The gelled state of cytoplasm is known from much older observations as well. When demembraned or fragmented cells are centrifuged at 300,000 rpm corresponding to pressures of up to 1,000 atmospheres, the sedimented pellet does not reach a protein concentration as high as 20% (not even as high as in the original intact cell). Rather than the aqueous medium being squeezed out, the fragments take in additional water. For DNA suspensions, the numbers are even more spectacular. Biological systems can also produce the nonfluid state of medium outside the cell. The mucosa of vascular lumen is an impressive barrier. This flexible gel contains layered mucin molecules which, in the case of the stomach lining, can hold back a pH gradient of 1 million fold: unambiguous evidence for the absence of the disruptive molecular battering by kT. Man-made chemical systems composed of soft matter functioning as impermeable barriers have so far not achieved nearly such impressive results (as far as I am aware).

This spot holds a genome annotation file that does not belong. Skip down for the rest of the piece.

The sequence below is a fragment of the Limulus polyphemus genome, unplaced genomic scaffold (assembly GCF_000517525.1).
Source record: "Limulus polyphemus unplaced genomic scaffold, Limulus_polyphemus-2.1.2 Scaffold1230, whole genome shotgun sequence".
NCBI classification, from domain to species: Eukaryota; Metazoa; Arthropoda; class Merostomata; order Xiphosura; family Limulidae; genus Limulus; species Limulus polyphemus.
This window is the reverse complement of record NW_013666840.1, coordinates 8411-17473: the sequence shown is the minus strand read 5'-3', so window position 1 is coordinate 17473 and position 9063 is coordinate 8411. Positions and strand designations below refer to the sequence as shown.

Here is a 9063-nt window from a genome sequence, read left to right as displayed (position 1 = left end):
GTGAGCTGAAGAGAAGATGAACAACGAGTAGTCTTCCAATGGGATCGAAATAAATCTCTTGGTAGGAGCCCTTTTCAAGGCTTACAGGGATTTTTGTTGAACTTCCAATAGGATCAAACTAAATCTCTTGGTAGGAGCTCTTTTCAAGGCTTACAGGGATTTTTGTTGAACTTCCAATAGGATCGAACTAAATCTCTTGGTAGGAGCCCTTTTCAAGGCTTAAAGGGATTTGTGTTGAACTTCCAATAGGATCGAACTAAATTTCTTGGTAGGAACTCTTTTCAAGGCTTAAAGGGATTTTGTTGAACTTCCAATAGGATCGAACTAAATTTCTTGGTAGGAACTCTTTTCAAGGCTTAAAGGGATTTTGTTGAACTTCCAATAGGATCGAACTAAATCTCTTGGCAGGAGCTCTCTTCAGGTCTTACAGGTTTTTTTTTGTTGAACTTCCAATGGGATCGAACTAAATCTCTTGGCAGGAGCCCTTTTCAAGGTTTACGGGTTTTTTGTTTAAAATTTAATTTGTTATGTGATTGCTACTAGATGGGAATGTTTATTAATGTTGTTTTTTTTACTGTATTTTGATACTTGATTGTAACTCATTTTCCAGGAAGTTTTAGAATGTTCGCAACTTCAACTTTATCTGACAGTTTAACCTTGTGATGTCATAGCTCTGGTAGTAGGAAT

Plant, animal and bacterial cells in general are surrounded by a protective outer layer of water called the glycocalyx. It is composed of proteoglycan molecules, of which the active component are carbohydrate polymers such as cellulose and pectin (Palmer et al., 1948). The study of these gelling agents is today a rapidly expanding field of research, particularly in the food and medical industries. For a thorough coverage of the field, see the recent wide-ranging review by Varki (2017). For decades, Usada’s group has studied the physical properties that these polymers can induce in water, and their crucial role in physiological function (Gong, 2006). Their powerful effect is typified by derivatives of hyaluronic acid, which can gel water at concentrations lower than 1/1000 w/w. Or consider the use of the common natural products, bacterial dextran and seaweed agarose, as coatings on biosensor chips composed of nanometer-thin layers of gel on tissue implants to protect against fouling by non-specific protein adhesion; more water barriers! The widespread use of such materials – chemically benign but physically strong – is an expanding technology in the pharmaceutical industry today. In fundamental research too, specialist spectroscopic techniques have revealed extended structuring in solutions of glycerol and derivatives (Grasso et al. 2018).